Frequently Asked Questions

Last updated: May 8th, 2008
I often get emails from hopefuls with an eye cocked at the Japanese game industry. The questions, though I usually try my best to answer them if I can, usually follow the same lines, which reminds me that my blog is probably not the most user-friendly. I promise that I'll think of (yet another) redesign, with a blogger template with better emphasis on categories and such. A lot of the things people are curious about are mentioned specifically or in passing in earlier blog posts, but I understand these can be difficult to find. So here are a few of the most common questions I get sent my way, and I'll tag this post with the title, so it'll show up on the "categories" list in the sidebar for future reference.

Q: Do I need to speak Japanese to get a job in the Japanese gaming industry?
A: The easy answer is "no", hurrah! There are a few companies that are willing to overlook this requirement, as they have realised the potential value of a foreign employee, especially if they have previous experience that is useful to the company.
The answer you don't want to hear is "yes", it's imperative! Let's face it, you'll be living life as a social cripple without basic Japanese skills, and communication with your team will be tiresome or impossible. If you make the slightest effort to learn Japanese your chances increase exponentially, you'll have many more companies to choose from and you'll become a far more attractive prospect. Your colleagues won't speak English, your boss won't, your contract will be in Japanese; if you can show you can handle all this you'll find very few obstructions in your way to becoming a game developer in Japan.
So, really, just learn the language, and start now!

Q: How well do I need to be able to speak Japanese?
A: This very much depends on your role. Some jobs will obviously require near-native level skills, where others will be perfectly doable with only basic communication levels. The more managerial you go, or the further into producing, the more meetings you'll have and the more documents you'll need to write, so obviously you will need some good language ability for these. Down in development, say programming or art, basic communication is the very minimal but often also all you really need. For planning (design) again documents need to be written. For localisation there are a variety of roles, from proofreader or rewriter, for which Japanese really isn't required, to actual translation, which obviously requires native-level skills. So it all depends on what job you are going for in the end, but needless to say, the better your Japanese the better your chances. As a minimum requirement you should really at least be a confident conversationalist.

Q: But isn't Japanese so very difficult to learn?
A: This is what the Japanese themselves would like you to think, but no, not really. Grammatically it's simple enough. You'll need to lean your vocab again from scratch, which is a pain, but generally with a bit of effort, especially if you're in Japan already, you can quickly go from nothing to something, to a level where you can ask the shopkeeper for extra plastic bags or to tell the police you didn't steal that bicycle.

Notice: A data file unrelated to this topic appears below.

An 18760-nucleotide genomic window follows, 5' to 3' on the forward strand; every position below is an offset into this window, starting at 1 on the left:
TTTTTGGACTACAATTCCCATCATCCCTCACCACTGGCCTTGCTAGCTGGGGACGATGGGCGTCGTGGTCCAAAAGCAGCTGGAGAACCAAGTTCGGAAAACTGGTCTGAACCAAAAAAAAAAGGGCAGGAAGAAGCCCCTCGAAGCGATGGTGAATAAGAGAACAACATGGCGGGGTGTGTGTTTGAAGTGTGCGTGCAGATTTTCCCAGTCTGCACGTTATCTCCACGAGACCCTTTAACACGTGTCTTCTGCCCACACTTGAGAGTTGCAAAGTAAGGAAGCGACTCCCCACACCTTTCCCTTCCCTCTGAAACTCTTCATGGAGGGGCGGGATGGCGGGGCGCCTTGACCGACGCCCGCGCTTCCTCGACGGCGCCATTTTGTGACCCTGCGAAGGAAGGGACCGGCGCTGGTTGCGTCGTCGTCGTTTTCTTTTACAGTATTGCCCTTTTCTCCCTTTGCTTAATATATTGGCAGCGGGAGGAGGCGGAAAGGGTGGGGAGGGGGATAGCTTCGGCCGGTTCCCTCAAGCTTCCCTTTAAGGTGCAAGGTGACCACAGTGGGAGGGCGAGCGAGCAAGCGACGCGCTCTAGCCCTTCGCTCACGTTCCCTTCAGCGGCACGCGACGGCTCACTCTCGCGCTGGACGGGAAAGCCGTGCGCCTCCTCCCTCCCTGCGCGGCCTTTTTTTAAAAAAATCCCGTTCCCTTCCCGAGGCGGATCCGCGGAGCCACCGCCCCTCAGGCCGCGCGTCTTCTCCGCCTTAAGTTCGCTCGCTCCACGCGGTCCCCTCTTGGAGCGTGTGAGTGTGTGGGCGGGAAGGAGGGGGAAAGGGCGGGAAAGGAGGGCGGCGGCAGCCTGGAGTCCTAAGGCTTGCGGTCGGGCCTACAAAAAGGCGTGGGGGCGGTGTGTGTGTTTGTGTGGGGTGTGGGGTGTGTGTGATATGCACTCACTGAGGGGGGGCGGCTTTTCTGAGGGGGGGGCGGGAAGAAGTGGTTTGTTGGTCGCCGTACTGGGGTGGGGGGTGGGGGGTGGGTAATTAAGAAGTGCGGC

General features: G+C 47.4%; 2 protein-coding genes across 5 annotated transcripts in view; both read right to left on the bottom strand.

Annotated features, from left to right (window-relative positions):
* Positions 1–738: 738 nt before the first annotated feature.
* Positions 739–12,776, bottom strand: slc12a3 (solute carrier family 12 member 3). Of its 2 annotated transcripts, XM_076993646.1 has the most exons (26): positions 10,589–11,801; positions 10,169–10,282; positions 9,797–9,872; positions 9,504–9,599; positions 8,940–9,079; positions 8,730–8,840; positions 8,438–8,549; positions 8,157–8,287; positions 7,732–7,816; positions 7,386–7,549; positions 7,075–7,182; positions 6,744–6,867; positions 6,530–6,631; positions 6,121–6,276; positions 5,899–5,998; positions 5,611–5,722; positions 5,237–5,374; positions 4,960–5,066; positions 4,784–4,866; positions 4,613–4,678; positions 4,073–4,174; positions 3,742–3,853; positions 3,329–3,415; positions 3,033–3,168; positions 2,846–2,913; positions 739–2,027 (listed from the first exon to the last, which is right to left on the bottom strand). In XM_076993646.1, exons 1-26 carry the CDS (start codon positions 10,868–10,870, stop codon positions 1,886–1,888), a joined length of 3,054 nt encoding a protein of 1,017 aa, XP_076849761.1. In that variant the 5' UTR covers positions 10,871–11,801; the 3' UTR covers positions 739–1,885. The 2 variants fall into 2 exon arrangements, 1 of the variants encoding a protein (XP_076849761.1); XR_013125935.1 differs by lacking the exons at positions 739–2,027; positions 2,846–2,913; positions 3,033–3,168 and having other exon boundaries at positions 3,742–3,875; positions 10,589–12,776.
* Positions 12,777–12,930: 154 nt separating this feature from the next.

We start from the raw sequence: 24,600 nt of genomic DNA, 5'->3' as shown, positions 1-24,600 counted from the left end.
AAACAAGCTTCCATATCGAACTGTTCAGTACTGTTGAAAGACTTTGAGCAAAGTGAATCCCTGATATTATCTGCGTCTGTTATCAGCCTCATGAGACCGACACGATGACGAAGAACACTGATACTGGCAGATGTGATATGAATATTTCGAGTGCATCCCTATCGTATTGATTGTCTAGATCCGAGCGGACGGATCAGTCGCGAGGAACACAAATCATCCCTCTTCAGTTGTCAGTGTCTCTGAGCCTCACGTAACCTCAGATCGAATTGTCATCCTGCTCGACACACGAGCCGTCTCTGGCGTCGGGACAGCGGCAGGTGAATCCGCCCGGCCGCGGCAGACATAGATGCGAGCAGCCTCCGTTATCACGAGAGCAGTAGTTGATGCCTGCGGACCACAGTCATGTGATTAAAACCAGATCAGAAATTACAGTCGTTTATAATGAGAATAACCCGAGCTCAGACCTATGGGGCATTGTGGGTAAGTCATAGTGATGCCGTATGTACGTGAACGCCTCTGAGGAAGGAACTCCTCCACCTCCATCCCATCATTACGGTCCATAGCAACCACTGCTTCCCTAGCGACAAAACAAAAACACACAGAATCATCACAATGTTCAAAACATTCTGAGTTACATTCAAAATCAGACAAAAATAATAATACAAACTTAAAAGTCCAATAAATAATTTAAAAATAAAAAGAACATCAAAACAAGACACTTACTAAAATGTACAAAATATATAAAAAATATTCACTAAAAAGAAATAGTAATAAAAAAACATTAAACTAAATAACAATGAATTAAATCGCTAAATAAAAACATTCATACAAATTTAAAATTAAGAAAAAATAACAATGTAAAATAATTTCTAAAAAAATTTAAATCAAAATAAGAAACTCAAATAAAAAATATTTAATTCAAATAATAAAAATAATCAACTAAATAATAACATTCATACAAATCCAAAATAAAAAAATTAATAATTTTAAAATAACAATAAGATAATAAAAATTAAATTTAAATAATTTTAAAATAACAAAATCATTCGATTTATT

The real pain is kanji, of course, which the Japanese themselves learn from age 6, and even they have trouble with it. The best advice here is to get started as soon as possible and cram several of them a day for, well, the rest of your life. But overall, apart from the kanji, no, it's really not that difficult. More problematic is some of the cultural etiquette but even that can be learned or avoided. So don't stress about it.

Q: Is it, like, nearly impossible to get your foot in the door?
A: No, this is one of those persistent fallacies, that the industry is a closed shop and that it's impossible to compete with the Japanese for job openings. It's bunk. Mind you, if you don't speak the language, don't have any previous experience and don't have any marketable skills then, yes, you won't get in, but that isn't uniquely Japanese. Working in game development requires certain skills that not everyone has, so just thinking it's a nice idea for a job without putting in the study is simply not going to cut it.

Q: Should I do/continue/finish my study in (Subject X) before moving to Japan?
A: Yes, absolutely. Personally I'd recommend it anyway, because, even though the skills you need you'll probably only learn doing the job, getting a degree is a valuable experience for any young mind, both in training and knowledge as well as social contacts and alcohol consumption. You’ll spend the rest of your life chained to a cubicle, so why rush into it early?